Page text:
In on the DLC

Posted on November 14, 2010


In my first post, “Is Your Game Really Yours?” I talked about a Supreme Court ruling and how it may affect the reselling of your old video games, and how reselling your old games is better for the environment than sending them to your local landfill.  In this entry, I will highlight another environmentally friendly option: downloadable content (DLC).

DLC has become increasingly popular with the technology and power of the Internet and today’s current consoles.  All three systems (Wii, 360, & PS3) have download capabilities.  Players can download demos or trial versions, they can download new & unique “arcade-style” games (like Braid and Sonic 4), full versions of games, and my favorite: “classics.”

Xbox Live  and their Full Game Downloads

There are a couple of pros and cons to downloading full games. One benefit is that you don’t have to worry about what to do with the game case, and you don’t have to worry about damaging your disc. Second, if for some reason your data becomes corrupted or you somehow lose the data for the game, you can simply re-download it.  One downside, however, is that you might sometimes find the same game cheaper in a store. Consider this similar to downloading MP3s versus going to a store and buying the album-most of the time, the stuff is the same price, but not always.

Xbox Live also has a good lineup of arcade-style games and Indie games for those who are looking for a slightly smaller (and cheaper) version of fun.  Some of these successful titles include Castle Crashers, Flower, Braid, and Shadow Complex.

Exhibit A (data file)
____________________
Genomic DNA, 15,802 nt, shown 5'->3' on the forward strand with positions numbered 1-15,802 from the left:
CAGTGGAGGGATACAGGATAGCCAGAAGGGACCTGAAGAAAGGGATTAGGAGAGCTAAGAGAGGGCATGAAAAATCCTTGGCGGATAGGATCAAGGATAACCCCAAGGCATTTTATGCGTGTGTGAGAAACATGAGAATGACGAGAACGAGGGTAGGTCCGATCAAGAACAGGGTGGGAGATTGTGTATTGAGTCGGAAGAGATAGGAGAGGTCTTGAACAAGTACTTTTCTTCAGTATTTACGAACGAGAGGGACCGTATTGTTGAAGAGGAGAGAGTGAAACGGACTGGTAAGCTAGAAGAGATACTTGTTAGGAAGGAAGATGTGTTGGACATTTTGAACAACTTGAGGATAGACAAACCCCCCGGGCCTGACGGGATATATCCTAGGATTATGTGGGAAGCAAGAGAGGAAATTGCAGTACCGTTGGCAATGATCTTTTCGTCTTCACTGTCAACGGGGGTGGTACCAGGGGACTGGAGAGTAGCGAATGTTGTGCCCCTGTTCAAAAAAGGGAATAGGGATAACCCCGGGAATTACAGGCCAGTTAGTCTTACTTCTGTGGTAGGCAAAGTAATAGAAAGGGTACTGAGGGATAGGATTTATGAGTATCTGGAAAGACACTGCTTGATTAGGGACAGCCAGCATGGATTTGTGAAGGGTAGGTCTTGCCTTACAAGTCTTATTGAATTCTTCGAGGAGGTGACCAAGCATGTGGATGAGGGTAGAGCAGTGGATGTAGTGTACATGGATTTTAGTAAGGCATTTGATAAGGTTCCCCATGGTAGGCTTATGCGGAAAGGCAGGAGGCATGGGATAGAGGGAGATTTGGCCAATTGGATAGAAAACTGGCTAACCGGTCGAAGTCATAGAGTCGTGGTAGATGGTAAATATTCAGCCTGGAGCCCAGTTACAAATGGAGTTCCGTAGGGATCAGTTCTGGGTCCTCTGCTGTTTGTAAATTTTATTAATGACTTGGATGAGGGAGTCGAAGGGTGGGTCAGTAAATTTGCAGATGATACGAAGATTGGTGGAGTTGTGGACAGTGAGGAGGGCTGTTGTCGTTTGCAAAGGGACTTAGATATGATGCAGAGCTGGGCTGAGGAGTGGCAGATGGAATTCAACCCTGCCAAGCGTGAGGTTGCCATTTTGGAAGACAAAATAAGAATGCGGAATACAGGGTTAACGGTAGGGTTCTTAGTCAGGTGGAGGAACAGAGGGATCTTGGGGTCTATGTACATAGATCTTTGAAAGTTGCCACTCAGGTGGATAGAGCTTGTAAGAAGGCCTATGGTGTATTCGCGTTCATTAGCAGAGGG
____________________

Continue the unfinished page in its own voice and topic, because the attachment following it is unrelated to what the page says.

The PlayStation Store (PSN) and Nintendo’s Virtual Console

One of THE BEST ideas that Sony and Nintendo had was to make some of their old, most popular titles available for download on the new consoles.  Some of these titles include Final Fantasy VII (PS3) and Super Mario World (Wii).  Not to be left out of the game, Microsoft snatched up the rights to release Perfect Dark in its Arcade Marketplace.  Most of these titles are the same thing you played in your childhood, but with Trophies/Achievements.


As the world becomes more digitalized, DLC will continue to grow in its popularity.  Almost every big title that comes out is expected to have DLC in the future to prolong the life of the game.  It’s convenient, unique, and it can keep some junk out of our landfills.  If you’re still unsure about DLC, start out small.  Download demos and trial versions of arcade games, and download old classics that you know you love.  Second part: download expansion packs for some of those newish games that you have- you may be pleasantly surprised what an extra five or ten dollars can get you.

Well, with that being said, I think I’m off to play some Super Mario.